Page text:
A Garden Party

MSG 2012 (Graham Lucas)

Since New Year’s Eve, many people in the online Phish community have been making meaning of the band covering Ricky Nelson’s “Garden Party” to open the final show of the year. Though investigating the origin of the song, one can find potential significance in this seemingly out-of-the-blue selection.

Ricky Nelson became a childhood star on the 1950s television show The Adventures of Ozzie and Harriet. The show was set in 1950s suburbia and conveyed an idyllic image of American family life. Nelson started his music career by playing songs on the popular show, and in the late ‘50s he branched off from his family’s sitcom and formed an early era rock band. Nelson became one of rock and roll’s first teen idols and became known for his excessively clean cut image. Between 1957 and 1962 Nelson charted 30 Top 40 hits, more than any other artist besides Elvis Presley and Pat Boone.

Garden Party (1972)

Though Nelson continued to record albums, his success was stymied by the British Invasion of the 1960s. Consequently, he gravitated towards country music, becoming a pioneer of the country rock genre. After his change of tune, however, Nelson reached the Top 40 only two more times in his career—once in 1970 when he recorded Bob Dylan’s “She Belongs to Me” and for the final time in 1972 with “Garden Party,” a song written in reaction to the following incident. Nelson performed as part of a “Rock and Roll Revival” concert at Madison Square Garden on October 15, 1971, sharing the bill with other early rock legends, Chuck Berry, Bo Diddley and Bobby Rydell, among others. Nelson emerged on stage looking different than his fans remembered him, sporting the ’70s fashion of  bell bottoms, a purple velvet shirt and shoulder-length hair. Though he began with his older classics, Nelson soon played his new country-rock material and was subsequently greeted with boos from an audience who didn’t approve of his stylistic shift. He left the stage mid-set and didn’t return for the show’s group finale. Nelson wrote “Garden Party” in disgust, documenting this experience. Confident in his new musical direction, the lyrics of “Garden Party”—“You can’t please everyone, so you gotta please yourself”—became his personal creed.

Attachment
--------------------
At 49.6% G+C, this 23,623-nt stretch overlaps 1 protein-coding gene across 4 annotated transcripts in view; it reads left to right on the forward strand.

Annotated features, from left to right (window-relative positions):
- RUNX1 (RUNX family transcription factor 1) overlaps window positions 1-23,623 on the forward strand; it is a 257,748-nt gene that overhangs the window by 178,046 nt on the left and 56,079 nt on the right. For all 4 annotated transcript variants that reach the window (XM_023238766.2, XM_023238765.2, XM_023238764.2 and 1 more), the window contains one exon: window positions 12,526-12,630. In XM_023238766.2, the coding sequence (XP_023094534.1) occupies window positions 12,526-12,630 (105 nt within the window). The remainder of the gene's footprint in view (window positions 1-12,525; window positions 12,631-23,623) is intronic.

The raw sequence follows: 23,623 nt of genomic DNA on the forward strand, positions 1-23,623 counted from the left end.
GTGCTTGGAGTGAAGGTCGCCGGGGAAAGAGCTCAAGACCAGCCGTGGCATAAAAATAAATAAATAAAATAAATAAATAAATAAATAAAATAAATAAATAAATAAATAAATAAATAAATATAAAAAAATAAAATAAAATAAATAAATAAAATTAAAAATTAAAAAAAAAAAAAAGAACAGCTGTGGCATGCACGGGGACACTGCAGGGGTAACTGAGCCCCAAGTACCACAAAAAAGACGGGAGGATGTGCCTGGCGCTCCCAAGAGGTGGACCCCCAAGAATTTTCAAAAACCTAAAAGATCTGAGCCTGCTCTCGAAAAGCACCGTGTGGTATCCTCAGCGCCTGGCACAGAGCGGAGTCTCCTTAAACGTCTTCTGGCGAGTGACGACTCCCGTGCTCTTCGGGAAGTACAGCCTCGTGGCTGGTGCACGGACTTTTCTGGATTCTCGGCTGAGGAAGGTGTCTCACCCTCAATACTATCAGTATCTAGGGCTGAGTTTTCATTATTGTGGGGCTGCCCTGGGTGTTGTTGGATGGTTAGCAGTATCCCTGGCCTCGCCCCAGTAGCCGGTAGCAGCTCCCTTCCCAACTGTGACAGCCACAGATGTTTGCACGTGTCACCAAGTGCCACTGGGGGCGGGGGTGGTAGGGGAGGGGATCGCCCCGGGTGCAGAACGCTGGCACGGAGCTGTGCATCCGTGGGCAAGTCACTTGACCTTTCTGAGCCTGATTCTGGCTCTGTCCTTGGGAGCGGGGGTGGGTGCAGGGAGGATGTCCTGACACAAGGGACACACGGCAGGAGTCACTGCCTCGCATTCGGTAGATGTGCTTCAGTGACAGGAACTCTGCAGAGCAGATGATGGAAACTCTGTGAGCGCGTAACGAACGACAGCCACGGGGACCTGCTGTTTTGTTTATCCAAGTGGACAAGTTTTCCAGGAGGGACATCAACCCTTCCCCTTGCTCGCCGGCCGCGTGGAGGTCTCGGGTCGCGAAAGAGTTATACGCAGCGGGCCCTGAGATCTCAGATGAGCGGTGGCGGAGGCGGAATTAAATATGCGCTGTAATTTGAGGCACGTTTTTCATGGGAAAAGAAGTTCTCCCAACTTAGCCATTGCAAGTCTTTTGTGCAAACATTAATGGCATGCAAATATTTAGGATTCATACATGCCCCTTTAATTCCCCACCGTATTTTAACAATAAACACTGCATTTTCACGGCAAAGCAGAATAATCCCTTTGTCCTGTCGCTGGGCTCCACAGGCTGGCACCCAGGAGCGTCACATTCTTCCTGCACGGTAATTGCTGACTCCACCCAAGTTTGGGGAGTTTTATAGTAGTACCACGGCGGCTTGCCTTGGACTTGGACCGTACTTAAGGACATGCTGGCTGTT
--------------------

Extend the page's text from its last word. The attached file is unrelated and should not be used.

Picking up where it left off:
12.28.12 (G.Lucas)

Fast forward to December 31, 2012. Phish decided to debut Ricky Nelson’s song in Madison Square Garden 26 years to the day of the plane crash that took Nelson and his band from the world. While the move was a clear nod to the American legend, Nelson’s “Garden Party” clearly held parallels to Phish’s experience in the modern era. Phish has always endured a hypercritical fan base, something that Trey, himself, noted in 1997’s documentary, Bittersweet Motel. The level of public critique has only increased in 3.0 due to the onset of Phish blogs, podcasts and the always-expanding use of Internet discussion forums. As a burgeoning population of seasoned fans all have particular ideas on the way Phish shows should be played, band analysis and criticism has reached a high point in this era. Whether it’s more bust-outs, not enough funk, a lack of a second jam in “Mike’s Song,” the need to shelve “Time Turns Elastic” or playing less songs per 90-minute set, everyone has an opinion on the band’s performances and isn’t shy about sharing it. The fact that Phish fans care so much about what form the band takes is a testament to their undying passion, though I’m sure if the band members ever tuned into the omnipresent online discussions, they’d be quite amused by the copious demands. Sometimes, a sentiment in the fan community is so widespread and intense that it’d be nearly impossible for it not to get back to them. Some modern examples of this are the ardent endorsement of 2011’s Super Ball festival and the overall disappointment after the lackluster Holiday Run of the same year.

12.31.12 (J.Herzog)

Perhaps Phish’s inclusion of “Garden Party” was their own coy response to their rabid fan base, embracing Nelson’s motto of being true to themselves in the face of any and all critique. By following up “Garden Party” with “Possum,” a song that is universally considered to be overplayed in this era, and “Roses Are Free,” a song from which everybody and their mothers have called for more jams, it’s hard to ignore this probability. While “Garden Party” may have been a playful musical retort, it’s quite dubious that the maneuver represented anything more than that towards their fan base—a loyal cadre they have consistently gushed over for the duration of their careers. Phish has enjoyed one of the famous love affairs in music history with a fan base that would travel to the end of the earth to see them perform. More likely than a jab at their loyalists, “Garden Party” was positive affirmation of their own place in time. The message didn’t feel like a defensive “Hey, quit your bitching!” but rather a mature statement saying, “Everyone is welcome to have opinions, but we are here to please ourselves. Take it or leave it.” Understood in this regard, such a statement simultaneously frees their fan base to be critical and allows the band not to worry about it at all.